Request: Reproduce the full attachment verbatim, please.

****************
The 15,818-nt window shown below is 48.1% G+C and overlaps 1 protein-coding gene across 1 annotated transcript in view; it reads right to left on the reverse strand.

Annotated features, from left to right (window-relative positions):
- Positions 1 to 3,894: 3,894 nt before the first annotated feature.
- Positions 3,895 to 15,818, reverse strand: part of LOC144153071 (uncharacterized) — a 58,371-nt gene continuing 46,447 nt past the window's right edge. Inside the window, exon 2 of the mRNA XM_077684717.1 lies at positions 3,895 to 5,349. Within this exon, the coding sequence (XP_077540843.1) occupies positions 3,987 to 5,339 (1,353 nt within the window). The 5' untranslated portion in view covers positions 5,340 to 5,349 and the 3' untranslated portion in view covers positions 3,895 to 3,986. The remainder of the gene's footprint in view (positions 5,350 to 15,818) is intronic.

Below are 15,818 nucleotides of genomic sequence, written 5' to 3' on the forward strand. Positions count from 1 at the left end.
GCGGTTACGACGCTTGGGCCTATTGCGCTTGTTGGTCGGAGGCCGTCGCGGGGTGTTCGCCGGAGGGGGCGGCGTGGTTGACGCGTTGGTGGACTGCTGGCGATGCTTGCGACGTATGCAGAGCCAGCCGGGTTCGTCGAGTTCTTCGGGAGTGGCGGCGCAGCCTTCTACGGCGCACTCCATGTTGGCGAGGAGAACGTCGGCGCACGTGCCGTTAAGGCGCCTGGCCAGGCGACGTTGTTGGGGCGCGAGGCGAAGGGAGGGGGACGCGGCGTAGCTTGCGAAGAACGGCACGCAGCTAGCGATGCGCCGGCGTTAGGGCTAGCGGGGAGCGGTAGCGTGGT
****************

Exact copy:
The 15,818-nt window shown below is 48.1% G+C and overlaps 1 protein-coding gene across 1 annotated transcript in view; it reads right to left on the reverse strand.

Annotated features, from left to right (window-relative positions):
- Positions 1 to 3,894: 3,894 nt before the first annotated feature.
- Positions 3,895 to 15,818, reverse strand: part of LOC144153071 (uncharacterized) — a 58,371-nt gene continuing 46,447 nt past the window's right edge. Inside the window, exon 2 of the mRNA XM_077684717.1 lies at positions 3,895 to 5,349. Within this exon, the coding sequence (XP_077540843.1) occupies positions 3,987 to 5,339 (1,353 nt within the window). The 5' untranslated portion in view covers positions 5,340 to 5,349 and the 3' untranslated portion in view covers positions 3,895 to 3,986. The remainder of the gene's footprint in view (positions 5,350 to 15,818) is intronic.

Below are 15,818 nucleotides of genomic sequence, written 5' to 3' on the forward strand. Positions count from 1 at the left end.
GCGGTTACGACGCTTGGGCCTATTGCGCTTGTTGGTCGGAGGCCGTCGCGGGGTGTTCGCCGGAGGGGGCGGCGTGGTTGACGCGTTGGTGGACTGCTGGCGATGCTTGCGACGTATGCAGAGCCAGCCGGGTTCGTCGAGTTCTTCGGGAGTGGCGGCGCAGCCTTCTACGGCGCACTCCATGTTGGCGAGGAGAACGTCGGCGCACGTGCCGTTAAGGCGCCTGGCCAGGCGACGTTGTTGGGGCGCGAGGCGAAGGGAGGGGGACGCGGCGTAGCTTGCGAAGAACGGCACGCAGCTAGCGATGCGCCGGCGTTAGGGCTAGCGGGGAGCGGTAGCGTGGT